Why become a nurse? High job satisfaction rates, fantastic benefits, abundant opportunities—the reasons are wide and varied. Below are 10 excellent reasons to become a nurse.
1. Nursing Is an Opportunity to Make a Real Difference in People’s Lives
Time and again, nurses cite making a difference as the number one reason for choosing nursing—and for staying in the field.
“Being a nurse has been incredibly rewarding and humbling,” says Melissa Burdi, dean and vice president of Purdue University Global School of Nursing. “I've had the privilege and honor to be part of many intimate patient situations where they've placed their trust in me. And I'm truly grateful for all of those experiences, as they have enriched my life as a nurse and as an individual."
2. There Are Ample Job Opportunities
The country’s nursing shortage is well-documented. An aging population, combined with an increased emphasis on preventative care, is expected to create demand for skilled nurses. In fact, registered nurse is one of the top 20 occupations expected to add the most new jobs from 2021 to 2031. This projected growth in job opportunities is one motive to be a nurse.
“In addition, nurses are able to transition into numerous aspects of nursing and health care, ranging from working within acute care at the hospital to outpatient settings focused more on preventive care,” Burdi says. “From there, nursing offers opportunities in the fields of health policy, informatics, and academia.
“There are multiple opportunities within the profession that lend themselves to creating jobs and opportunity.”
3. Nursing Is a Trusted and Respected Profession
Nurses were ranked the most trusted profession in 2021, according to the annual Gallup poll on honesty and ethical standards. Nurses have topped the list of 22 professions for the past 20 years. Most Americans polled (81%) described nurses’ ethics as high or very high.
Nurses represent the largest component of the health care workforce, with over three million registered nurses employed in the U.S., according to the U.S. Bureau of Labor Statistics. “We are regarded as a very trusted profession,” says Burdi. “And it is both an obligation as well as an honor to be the most trusted and respected profession.”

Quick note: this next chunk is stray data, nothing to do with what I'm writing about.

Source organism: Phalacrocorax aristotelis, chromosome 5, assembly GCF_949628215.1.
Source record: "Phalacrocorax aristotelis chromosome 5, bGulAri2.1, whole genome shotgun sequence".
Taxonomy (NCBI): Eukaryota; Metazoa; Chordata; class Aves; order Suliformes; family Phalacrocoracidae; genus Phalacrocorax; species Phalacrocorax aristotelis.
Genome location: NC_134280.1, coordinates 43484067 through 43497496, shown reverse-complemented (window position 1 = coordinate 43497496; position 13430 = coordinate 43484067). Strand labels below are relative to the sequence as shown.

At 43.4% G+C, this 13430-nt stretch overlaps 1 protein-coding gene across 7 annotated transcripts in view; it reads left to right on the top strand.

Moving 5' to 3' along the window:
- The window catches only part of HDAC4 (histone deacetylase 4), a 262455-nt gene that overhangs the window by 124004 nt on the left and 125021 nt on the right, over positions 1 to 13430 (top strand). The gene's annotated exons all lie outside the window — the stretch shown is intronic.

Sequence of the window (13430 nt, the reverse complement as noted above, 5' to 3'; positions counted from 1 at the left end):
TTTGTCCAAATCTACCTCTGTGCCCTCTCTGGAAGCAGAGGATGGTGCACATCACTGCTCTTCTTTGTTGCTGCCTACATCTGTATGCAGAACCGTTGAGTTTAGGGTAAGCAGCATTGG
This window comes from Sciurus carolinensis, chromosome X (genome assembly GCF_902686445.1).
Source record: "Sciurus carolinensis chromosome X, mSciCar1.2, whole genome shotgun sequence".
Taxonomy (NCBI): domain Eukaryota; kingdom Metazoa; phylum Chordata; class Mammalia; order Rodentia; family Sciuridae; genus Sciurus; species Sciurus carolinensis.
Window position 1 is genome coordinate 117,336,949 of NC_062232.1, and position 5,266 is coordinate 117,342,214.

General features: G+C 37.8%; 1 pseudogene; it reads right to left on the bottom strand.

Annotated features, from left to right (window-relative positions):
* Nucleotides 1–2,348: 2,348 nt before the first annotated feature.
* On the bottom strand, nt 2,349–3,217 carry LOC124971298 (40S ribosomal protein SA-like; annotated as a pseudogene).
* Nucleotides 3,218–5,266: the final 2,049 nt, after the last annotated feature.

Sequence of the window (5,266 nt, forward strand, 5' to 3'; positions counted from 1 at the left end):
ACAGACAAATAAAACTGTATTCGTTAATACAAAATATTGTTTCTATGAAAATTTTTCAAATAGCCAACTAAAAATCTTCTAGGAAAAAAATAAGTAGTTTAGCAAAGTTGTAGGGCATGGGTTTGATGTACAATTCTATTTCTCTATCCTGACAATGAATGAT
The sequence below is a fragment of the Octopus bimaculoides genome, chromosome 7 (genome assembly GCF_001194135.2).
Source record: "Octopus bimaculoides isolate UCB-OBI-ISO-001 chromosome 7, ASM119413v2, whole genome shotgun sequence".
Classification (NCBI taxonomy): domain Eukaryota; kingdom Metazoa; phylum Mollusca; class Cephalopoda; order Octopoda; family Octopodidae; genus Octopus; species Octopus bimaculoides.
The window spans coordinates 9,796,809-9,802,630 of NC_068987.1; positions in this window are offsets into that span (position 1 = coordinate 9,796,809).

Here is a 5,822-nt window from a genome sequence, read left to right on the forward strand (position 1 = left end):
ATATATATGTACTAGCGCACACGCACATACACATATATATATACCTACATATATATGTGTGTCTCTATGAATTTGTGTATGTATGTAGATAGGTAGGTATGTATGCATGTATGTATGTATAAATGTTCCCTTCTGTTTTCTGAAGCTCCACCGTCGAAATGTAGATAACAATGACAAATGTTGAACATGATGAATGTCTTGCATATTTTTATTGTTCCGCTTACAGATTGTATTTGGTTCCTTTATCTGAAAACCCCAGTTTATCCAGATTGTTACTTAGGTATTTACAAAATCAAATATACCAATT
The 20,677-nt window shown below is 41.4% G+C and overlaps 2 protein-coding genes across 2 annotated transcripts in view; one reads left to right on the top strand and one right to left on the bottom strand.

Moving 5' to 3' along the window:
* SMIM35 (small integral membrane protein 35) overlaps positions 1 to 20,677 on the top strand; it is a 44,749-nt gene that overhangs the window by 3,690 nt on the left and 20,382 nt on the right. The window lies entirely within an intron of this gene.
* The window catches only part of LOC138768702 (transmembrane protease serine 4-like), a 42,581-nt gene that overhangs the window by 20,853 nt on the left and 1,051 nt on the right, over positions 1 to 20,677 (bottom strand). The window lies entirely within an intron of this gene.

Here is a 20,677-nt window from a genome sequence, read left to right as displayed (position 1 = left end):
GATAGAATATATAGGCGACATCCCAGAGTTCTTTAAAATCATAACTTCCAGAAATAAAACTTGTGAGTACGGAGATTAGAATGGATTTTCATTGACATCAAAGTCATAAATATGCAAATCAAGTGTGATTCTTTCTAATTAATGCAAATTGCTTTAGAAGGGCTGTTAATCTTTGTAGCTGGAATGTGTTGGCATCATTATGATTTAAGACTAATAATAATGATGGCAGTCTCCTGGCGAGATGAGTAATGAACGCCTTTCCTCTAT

4. There’s Significant Opportunity for Interprofessional Collaboration Among Health Care Disciplines
Nurses have the opportunity to collaborate with a variety of health care partners, such as physicians, respiratory therapists, and allied health partners. Collectively, their interprofessional work helps to create quality patient outcomes.
“We use evidence-based practice to provide our patients with the most current interventions that foster healing and promote preventive health,” says Burdi. “With that interprofessional collaboration, we are able to bounce ideas off one another to ultimately improve the patient experience.”
5. Nursing Offers a High Degree of Job Satisfaction
According to a 2021 survey by American Nurse Journal, 80% of nurses would choose nursing as their profession again. “One reason for this high degree of job satisfaction is that we have an opportunity to grow within our skill sets. We can start off as a registered nurse practicing at the bedside; evolve into different areas of nursing such as patient care coordination, nursing education, and health care administration; and expand to working within the community in public health sectors,” Burdi says. “So there's a lot of opportunity for nurses to branch out and deepen their skills and their knowledge, and there’s also a plethora of opportunities to contribute to patient care.”
These opportunities can be expanded to other settings such as ambulatory care, public health, community health nursing, and school nursing. “The options and flexibility are really what contributes to the satisfaction of the profession,” Burdi adds.